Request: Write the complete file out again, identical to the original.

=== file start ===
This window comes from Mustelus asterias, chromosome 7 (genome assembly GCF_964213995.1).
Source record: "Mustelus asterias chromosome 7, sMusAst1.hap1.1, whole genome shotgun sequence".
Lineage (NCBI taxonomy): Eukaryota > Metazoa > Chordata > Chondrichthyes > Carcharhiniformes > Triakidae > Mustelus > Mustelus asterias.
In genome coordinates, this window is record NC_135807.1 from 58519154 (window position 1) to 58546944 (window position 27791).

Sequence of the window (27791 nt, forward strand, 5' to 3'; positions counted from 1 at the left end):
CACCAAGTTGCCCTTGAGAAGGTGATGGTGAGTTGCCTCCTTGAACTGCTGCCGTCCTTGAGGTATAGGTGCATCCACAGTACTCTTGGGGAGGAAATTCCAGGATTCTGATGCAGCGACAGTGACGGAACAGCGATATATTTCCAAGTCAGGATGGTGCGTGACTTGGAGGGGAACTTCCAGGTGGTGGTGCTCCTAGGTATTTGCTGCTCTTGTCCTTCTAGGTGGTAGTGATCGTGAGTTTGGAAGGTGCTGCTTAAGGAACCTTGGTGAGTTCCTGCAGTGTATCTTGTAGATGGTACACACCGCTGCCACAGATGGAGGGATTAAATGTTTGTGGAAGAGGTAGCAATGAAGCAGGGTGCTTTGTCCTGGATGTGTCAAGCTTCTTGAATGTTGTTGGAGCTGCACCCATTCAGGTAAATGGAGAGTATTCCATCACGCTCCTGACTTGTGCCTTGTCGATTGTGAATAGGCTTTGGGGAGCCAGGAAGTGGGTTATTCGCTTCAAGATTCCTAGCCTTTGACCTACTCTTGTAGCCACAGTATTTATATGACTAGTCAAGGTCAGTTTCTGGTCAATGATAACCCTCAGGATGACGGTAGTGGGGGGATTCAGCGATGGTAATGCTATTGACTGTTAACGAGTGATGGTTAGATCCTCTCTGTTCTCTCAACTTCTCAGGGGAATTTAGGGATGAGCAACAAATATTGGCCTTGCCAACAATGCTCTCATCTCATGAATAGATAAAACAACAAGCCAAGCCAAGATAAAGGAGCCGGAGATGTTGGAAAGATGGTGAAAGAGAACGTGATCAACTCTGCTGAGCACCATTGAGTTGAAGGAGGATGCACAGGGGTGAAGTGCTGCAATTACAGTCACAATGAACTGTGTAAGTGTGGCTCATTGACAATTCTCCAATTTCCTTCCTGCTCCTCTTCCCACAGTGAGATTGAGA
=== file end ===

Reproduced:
This window comes from Mustelus asterias, chromosome 7 (genome assembly GCF_964213995.1).
Source record: "Mustelus asterias chromosome 7, sMusAst1.hap1.1, whole genome shotgun sequence".
Lineage (NCBI taxonomy): Eukaryota > Metazoa > Chordata > Chondrichthyes > Carcharhiniformes > Triakidae > Mustelus > Mustelus asterias.
In genome coordinates, this window is record NC_135807.1 from 58519154 (window position 1) to 58546944 (window position 27791).

Sequence of the window (27791 nt, forward strand, 5' to 3'; positions counted from 1 at the left end):
CACCAAGTTGCCCTTGAGAAGGTGATGGTGAGTTGCCTCCTTGAACTGCTGCCGTCCTTGAGGTATAGGTGCATCCACAGTACTCTTGGGGAGGAAATTCCAGGATTCTGATGCAGCGACAGTGACGGAACAGCGATATATTTCCAAGTCAGGATGGTGCGTGACTTGGAGGGGAACTTCCAGGTGGTGGTGCTCCTAGGTATTTGCTGCTCTTGTCCTTCTAGGTGGTAGTGATCGTGAGTTTGGAAGGTGCTGCTTAAGGAACCTTGGTGAGTTCCTGCAGTGTATCTTGTAGATGGTACACACCGCTGCCACAGATGGAGGGATTAAATGTTTGTGGAAGAGGTAGCAATGAAGCAGGGTGCTTTGTCCTGGATGTGTCAAGCTTCTTGAATGTTGTTGGAGCTGCACCCATTCAGGTAAATGGAGAGTATTCCATCACGCTCCTGACTTGTGCCTTGTCGATTGTGAATAGGCTTTGGGGAGCCAGGAAGTGGGTTATTCGCTTCAAGATTCCTAGCCTTTGACCTACTCTTGTAGCCACAGTATTTATATGACTAGTCAAGGTCAGTTTCTGGTCAATGATAACCCTCAGGATGACGGTAGTGGGGGGATTCAGCGATGGTAATGCTATTGACTGTTAACGAGTGATGGTTAGATCCTCTCTGTTCTCTCAACTTCTCAGGGGAATTTAGGGATGAGCAACAAATATTGGCCTTGCCAACAATGCTCTCATCTCATGAATAGATAAAACAACAAGCCAAGCCAAGATAAAGGAGCCGGAGATGTTGGAAAGATGGTGAAAGAGAACGTGATCAACTCTGCTGAGCACCATTGAGTTGAAGGAGGATGCACAGGGGTGAAGTGCTGCAATTACAGTCACAATGAACTGTGTAAGTGTGGCTCATTGACAATTCTCCAATTTCCTTCCTGCTCCTCTTCCCACAGTGAGATTGAGA